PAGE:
Ledger is the only hardware waller to feature a custom Operating System for more protection (BOLOS), protecting the device against malicious attacks and isolating applications from each other.
Genuine check was developed by Ledger as an authentication ensuring that your Ledger device has not been tampered with or compromised by a third party. This is really important; only use a hardware wallet that you now is factory sealed, otherwise you can’t be sure it hasn’t been loaded with malware.
In terms of compatibility, the Nano X ticks all the right boxes.
- 64-bits desktop computer (Windows 8+, macOS 10.8+, Linux) excluding ARM Processors.
- Smartphone compatible (iOS 9+ or Android 7+).
As already mentioned the Ledger Nano X is a physical device that comes with a price tag - currently €119.00. This may scare off a lot of small Ethereum holders, which is understandable, and why there is a recommended free mobile wallet option below. What is important to consider in deciding whether the Nano X is right for you is the ratio of your current Ethereum (and other coin) holdings to the price tag based on today’s market rate, but also considering the impact of potential price appreciation. You might think €119 isn't justified to secure €100 of Ethereum, but if that increases by x10, the picture will change. If you are investing in crypto for the long-run, you can consider the cost of a Nano X as a long term investment.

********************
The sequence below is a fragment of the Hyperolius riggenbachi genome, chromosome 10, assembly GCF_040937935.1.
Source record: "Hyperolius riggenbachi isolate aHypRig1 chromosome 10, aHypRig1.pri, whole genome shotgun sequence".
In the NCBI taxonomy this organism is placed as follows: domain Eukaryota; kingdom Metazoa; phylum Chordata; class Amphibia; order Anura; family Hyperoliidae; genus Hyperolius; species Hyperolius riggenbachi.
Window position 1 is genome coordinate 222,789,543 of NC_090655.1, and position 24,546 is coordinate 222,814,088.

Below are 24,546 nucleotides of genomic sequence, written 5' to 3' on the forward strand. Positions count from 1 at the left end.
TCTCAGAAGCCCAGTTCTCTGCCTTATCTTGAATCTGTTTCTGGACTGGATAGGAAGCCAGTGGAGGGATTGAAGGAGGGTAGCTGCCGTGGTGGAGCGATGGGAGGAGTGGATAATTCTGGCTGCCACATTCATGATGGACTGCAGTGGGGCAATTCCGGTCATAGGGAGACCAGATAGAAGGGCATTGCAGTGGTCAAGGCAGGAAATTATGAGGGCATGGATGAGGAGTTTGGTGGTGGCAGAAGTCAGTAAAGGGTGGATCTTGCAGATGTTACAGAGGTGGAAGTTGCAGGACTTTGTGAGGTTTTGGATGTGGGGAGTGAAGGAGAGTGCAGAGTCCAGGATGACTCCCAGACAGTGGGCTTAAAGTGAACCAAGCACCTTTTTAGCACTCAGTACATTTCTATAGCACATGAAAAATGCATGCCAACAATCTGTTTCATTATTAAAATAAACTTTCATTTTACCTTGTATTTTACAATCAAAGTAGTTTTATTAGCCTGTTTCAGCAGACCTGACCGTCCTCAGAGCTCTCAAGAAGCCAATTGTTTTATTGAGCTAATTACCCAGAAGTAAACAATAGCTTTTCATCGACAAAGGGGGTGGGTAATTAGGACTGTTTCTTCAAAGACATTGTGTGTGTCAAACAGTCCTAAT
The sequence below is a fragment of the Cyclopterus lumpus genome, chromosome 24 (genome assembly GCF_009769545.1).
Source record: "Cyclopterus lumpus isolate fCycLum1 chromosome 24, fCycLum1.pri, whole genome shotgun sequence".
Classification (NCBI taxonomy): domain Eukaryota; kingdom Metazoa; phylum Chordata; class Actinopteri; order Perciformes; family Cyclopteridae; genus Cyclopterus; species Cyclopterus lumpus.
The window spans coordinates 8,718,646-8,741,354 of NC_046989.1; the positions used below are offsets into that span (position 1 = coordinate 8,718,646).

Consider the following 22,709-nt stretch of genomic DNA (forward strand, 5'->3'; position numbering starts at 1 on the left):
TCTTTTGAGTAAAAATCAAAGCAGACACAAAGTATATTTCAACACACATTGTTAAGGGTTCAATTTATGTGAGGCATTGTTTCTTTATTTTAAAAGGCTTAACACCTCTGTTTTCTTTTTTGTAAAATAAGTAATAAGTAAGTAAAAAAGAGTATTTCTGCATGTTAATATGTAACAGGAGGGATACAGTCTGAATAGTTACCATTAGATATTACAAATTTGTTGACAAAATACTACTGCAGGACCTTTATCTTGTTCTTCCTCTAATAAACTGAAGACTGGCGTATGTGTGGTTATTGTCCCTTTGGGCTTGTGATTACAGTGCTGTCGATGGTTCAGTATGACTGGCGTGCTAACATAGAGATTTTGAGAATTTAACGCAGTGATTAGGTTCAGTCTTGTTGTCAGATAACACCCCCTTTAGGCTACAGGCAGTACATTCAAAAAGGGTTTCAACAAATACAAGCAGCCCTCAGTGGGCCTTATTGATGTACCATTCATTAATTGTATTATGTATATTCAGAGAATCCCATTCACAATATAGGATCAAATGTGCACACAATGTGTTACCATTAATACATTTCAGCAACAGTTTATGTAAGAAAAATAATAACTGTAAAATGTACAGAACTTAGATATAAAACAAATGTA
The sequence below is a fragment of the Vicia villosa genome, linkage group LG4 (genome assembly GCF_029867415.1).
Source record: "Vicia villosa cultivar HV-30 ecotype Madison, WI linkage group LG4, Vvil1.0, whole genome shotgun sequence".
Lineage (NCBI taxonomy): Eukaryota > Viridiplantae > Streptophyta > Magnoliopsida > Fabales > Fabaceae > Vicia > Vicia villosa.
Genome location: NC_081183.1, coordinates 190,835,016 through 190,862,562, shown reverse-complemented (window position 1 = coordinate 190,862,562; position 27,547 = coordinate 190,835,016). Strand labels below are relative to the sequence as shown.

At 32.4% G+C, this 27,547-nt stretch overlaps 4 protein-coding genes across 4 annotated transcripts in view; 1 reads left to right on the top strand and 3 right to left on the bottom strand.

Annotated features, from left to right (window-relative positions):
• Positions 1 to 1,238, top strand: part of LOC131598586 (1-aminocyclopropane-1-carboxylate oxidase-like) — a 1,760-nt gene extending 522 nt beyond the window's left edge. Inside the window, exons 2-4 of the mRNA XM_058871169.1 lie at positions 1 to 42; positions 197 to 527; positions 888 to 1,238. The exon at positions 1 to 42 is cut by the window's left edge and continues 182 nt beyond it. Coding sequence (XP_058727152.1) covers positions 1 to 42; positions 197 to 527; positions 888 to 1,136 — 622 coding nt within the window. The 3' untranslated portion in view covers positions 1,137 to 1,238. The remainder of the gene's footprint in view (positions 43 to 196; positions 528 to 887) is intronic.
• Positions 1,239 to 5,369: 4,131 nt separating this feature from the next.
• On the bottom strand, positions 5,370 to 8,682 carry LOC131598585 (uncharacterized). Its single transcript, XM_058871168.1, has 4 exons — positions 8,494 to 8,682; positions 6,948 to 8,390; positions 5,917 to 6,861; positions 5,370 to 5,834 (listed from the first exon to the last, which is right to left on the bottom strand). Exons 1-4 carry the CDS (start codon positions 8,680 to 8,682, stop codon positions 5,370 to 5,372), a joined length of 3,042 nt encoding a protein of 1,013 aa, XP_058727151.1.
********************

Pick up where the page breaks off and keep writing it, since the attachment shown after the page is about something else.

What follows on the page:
Argent nextgen mobile Ethereum Wallet
If you’ve read this far you may have been impressed by the Ledger Nano X but scared off by its price, and what may have felt like a convoluted and rather intimidating set-up process. We anticipated that, which is why we’re also recommending a wallet that will appeal to users who want to manage their Ethereum on their phone in an App which isn’t that far removed from something like Paypal or Venmo; Ladies and gentlemen, we present Argent’s Ethereum wallet.
In an increasingly crowded marketplace for crypto wallets, Argent has worked really hard to produce a slick, and easy-to-use interface, dumb down some of the unfamiliar aspects of Ethereum management, and build in features like on-ramps and DeFi, bringing all your basic crypto needs under one roof.